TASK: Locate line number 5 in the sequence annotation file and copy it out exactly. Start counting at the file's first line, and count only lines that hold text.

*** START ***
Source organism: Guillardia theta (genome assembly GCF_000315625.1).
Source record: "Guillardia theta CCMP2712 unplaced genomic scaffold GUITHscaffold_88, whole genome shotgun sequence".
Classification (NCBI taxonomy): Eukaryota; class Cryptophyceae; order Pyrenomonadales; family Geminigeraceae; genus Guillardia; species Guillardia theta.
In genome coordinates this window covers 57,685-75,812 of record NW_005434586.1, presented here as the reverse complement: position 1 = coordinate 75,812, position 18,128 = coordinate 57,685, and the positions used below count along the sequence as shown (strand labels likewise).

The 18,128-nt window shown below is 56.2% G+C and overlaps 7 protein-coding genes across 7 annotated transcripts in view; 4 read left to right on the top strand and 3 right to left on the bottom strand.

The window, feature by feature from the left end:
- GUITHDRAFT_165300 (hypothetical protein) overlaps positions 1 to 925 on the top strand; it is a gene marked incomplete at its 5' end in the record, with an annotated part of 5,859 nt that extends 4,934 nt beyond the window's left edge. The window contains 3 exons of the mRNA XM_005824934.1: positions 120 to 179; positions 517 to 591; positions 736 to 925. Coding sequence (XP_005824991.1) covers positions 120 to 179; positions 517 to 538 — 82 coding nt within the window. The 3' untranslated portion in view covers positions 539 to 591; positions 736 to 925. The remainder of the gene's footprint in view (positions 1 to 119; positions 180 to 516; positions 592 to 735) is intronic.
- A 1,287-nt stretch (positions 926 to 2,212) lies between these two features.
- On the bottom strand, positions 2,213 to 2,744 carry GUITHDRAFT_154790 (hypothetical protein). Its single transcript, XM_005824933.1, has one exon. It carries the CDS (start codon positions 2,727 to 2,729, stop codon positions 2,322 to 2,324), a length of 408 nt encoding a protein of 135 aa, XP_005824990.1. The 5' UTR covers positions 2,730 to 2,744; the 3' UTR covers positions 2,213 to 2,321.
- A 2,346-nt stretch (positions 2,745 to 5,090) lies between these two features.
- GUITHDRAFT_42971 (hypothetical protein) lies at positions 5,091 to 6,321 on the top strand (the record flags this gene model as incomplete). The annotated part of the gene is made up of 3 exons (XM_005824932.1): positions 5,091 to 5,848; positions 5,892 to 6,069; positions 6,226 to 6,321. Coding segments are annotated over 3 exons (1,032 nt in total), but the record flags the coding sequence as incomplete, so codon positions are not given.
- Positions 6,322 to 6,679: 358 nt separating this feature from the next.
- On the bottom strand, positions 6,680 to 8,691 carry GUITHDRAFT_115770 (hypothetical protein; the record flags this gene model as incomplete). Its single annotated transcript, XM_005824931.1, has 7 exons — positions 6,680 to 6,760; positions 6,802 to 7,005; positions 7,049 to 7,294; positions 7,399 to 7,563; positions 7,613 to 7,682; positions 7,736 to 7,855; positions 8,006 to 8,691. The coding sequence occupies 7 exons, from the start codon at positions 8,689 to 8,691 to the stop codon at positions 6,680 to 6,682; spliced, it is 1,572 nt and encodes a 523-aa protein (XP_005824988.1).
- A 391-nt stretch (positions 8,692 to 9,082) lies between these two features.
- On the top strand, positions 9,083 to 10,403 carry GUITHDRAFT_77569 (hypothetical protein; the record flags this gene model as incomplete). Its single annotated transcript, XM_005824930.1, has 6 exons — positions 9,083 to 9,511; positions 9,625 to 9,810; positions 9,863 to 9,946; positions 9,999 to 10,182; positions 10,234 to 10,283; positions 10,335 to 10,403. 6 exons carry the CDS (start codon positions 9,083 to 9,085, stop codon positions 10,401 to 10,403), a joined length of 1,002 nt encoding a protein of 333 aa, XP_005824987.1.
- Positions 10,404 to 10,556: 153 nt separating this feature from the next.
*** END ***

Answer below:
The 18,128-nt window shown below is 56.2% G+C and overlaps 7 protein-coding genes across 7 annotated transcripts in view; 4 read left to right on the top strand and 3 right to left on the bottom strand.